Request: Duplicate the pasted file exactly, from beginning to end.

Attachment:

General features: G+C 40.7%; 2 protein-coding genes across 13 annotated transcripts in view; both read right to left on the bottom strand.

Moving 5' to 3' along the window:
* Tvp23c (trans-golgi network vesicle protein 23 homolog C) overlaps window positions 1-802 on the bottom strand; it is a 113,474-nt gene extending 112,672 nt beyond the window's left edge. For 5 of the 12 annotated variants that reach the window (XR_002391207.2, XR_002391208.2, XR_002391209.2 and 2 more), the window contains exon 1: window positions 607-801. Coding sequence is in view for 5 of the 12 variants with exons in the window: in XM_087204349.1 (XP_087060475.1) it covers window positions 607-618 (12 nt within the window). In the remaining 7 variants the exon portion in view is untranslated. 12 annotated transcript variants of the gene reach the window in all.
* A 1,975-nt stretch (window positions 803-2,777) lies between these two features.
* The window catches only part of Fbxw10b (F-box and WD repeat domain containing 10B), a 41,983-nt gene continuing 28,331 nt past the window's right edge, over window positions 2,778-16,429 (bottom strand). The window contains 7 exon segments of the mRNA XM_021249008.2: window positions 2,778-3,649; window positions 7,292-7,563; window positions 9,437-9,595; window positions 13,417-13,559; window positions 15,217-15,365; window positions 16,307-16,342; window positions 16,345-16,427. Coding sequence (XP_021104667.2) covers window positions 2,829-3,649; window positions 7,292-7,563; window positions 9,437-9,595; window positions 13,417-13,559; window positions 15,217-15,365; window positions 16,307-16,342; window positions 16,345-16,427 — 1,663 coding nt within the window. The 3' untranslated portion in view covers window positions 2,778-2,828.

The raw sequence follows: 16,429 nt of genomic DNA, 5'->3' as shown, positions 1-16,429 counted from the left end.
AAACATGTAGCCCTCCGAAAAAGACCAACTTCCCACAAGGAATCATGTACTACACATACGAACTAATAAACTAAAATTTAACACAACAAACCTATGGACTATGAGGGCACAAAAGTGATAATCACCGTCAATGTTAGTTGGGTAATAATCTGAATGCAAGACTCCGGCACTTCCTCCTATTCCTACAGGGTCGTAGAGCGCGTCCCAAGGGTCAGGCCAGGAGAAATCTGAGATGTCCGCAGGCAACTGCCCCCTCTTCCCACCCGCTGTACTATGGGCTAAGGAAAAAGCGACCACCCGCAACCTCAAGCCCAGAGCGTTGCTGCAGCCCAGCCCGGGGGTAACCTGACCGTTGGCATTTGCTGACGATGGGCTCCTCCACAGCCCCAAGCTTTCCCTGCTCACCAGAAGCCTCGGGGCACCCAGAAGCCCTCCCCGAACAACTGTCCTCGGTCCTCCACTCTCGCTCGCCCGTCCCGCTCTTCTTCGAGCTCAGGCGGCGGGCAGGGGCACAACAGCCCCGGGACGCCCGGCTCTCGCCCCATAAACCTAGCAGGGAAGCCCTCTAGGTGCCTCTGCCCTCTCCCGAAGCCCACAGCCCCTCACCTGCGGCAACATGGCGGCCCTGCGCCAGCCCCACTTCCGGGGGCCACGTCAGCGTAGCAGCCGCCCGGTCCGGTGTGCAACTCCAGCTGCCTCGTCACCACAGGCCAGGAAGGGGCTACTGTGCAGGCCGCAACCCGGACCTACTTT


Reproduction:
General features: G+C 40.7%; 2 protein-coding genes across 13 annotated transcripts in view; both read right to left on the bottom strand.

Moving 5' to 3' along the window:
* Tvp23c (trans-golgi network vesicle protein 23 homolog C) overlaps window positions 1-802 on the bottom strand; it is a 113,474-nt gene extending 112,672 nt beyond the window's left edge. For 5 of the 12 annotated variants that reach the window (XR_002391207.2, XR_002391208.2, XR_002391209.2 and 2 more), the window contains exon 1: window positions 607-801. Coding sequence is in view for 5 of the 12 variants with exons in the window: in XM_087204349.1 (XP_087060475.1) it covers window positions 607-618 (12 nt within the window). In the remaining 7 variants the exon portion in view is untranslated. 12 annotated transcript variants of the gene reach the window in all.
* A 1,975-nt stretch (window positions 803-2,777) lies between these two features.
* The window catches only part of Fbxw10b (F-box and WD repeat domain containing 10B), a 41,983-nt gene continuing 28,331 nt past the window's right edge, over window positions 2,778-16,429 (bottom strand). The window contains 7 exon segments of the mRNA XM_021249008.2: window positions 2,778-3,649; window positions 7,292-7,563; window positions 9,437-9,595; window positions 13,417-13,559; window positions 15,217-15,365; window positions 16,307-16,342; window positions 16,345-16,427. Coding sequence (XP_021104667.2) covers window positions 2,829-3,649; window positions 7,292-7,563; window positions 9,437-9,595; window positions 13,417-13,559; window positions 15,217-15,365; window positions 16,307-16,342; window positions 16,345-16,427 — 1,663 coding nt within the window. The 3' untranslated portion in view covers window positions 2,778-2,828.

The raw sequence follows: 16,429 nt of genomic DNA, 5'->3' as shown, positions 1-16,429 counted from the left end.
AAACATGTAGCCCTCCGAAAAAGACCAACTTCCCACAAGGAATCATGTACTACACATACGAACTAATAAACTAAAATTTAACACAACAAACCTATGGACTATGAGGGCACAAAAGTGATAATCACCGTCAATGTTAGTTGGGTAATAATCTGAATGCAAGACTCCGGCACTTCCTCCTATTCCTACAGGGTCGTAGAGCGCGTCCCAAGGGTCAGGCCAGGAGAAATCTGAGATGTCCGCAGGCAACTGCCCCCTCTTCCCACCCGCTGTACTATGGGCTAAGGAAAAAGCGACCACCCGCAACCTCAAGCCCAGAGCGTTGCTGCAGCCCAGCCCGGGGGTAACCTGACCGTTGGCATTTGCTGACGATGGGCTCCTCCACAGCCCCAAGCTTTCCCTGCTCACCAGAAGCCTCGGGGCACCCAGAAGCCCTCCCCGAACAACTGTCCTCGGTCCTCCACTCTCGCTCGCCCGTCCCGCTCTTCTTCGAGCTCAGGCGGCGGGCAGGGGCACAACAGCCCCGGGACGCCCGGCTCTCGCCCCATAAACCTAGCAGGGAAGCCCTCTAGGTGCCTCTGCCCTCTCCCGAAGCCCACAGCCCCTCACCTGCGGCAACATGGCGGCCCTGCGCCAGCCCCACTTCCGGGGGCCACGTCAGCGTAGCAGCCGCCCGGTCCGGTGTGCAACTCCAGCTGCCTCGTCACCACAGGCCAGGAAGGGGCTACTGTGCAGGCCGCAACCCGGACCTACTTT